New York Gov. Andrew Cuomo signed a bill limiting the sale and display of the Confederate flag and other “hate symbols” while acknowledging the First Amendment problems with the bill.
The new law, according to an account in the New York Post, immediately prohibits the sale of “hate symbols” on public grounds, including state and local fairs. It also drastically curtails their display, absent a specific educational or historical purpose.
“This country faces a pervasive, growing attitude of intolerance and hate,” Mr. Cuomo wrote in his approval message. “By limiting the display and sale of the Confederate flag, Nazi swastika and other symbols of hatred … this will help safeguard New Yorkers from the fear-installing effects of these abhorrent symbols.”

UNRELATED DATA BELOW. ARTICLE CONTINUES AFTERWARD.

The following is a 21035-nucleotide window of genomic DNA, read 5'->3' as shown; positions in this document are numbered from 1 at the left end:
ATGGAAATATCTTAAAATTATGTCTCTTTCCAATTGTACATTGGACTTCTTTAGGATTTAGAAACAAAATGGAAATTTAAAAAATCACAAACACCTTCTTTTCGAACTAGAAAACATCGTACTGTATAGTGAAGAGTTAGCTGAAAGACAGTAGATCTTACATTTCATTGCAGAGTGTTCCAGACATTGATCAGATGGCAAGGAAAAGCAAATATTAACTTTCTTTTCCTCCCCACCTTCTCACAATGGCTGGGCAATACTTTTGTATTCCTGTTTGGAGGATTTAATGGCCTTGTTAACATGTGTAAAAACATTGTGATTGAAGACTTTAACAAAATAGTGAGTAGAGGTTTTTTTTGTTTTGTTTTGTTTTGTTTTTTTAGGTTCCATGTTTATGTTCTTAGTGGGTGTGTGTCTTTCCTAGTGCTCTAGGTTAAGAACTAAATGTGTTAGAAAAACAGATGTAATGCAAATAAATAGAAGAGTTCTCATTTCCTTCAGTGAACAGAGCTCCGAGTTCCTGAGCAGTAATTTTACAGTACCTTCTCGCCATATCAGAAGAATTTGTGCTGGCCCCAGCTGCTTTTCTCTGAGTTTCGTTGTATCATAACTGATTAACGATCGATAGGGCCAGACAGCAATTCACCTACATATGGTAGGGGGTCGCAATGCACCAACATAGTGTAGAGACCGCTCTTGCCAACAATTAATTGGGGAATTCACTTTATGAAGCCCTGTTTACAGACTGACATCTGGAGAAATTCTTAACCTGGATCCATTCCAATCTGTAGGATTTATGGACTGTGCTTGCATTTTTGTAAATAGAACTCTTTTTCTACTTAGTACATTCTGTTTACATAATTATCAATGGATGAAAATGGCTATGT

But Mr. Cuomo also called in his statement for “certain technical changes,” without which the law he was signing would violate the First Amendment.
“While I fully support the spirit of this legislation, certain technical changes are necessary to balance the State’s interests in preventing the use of hate symbols on state land with free speech protections embodied in the First Amendment of the United States Constitution,” he said.
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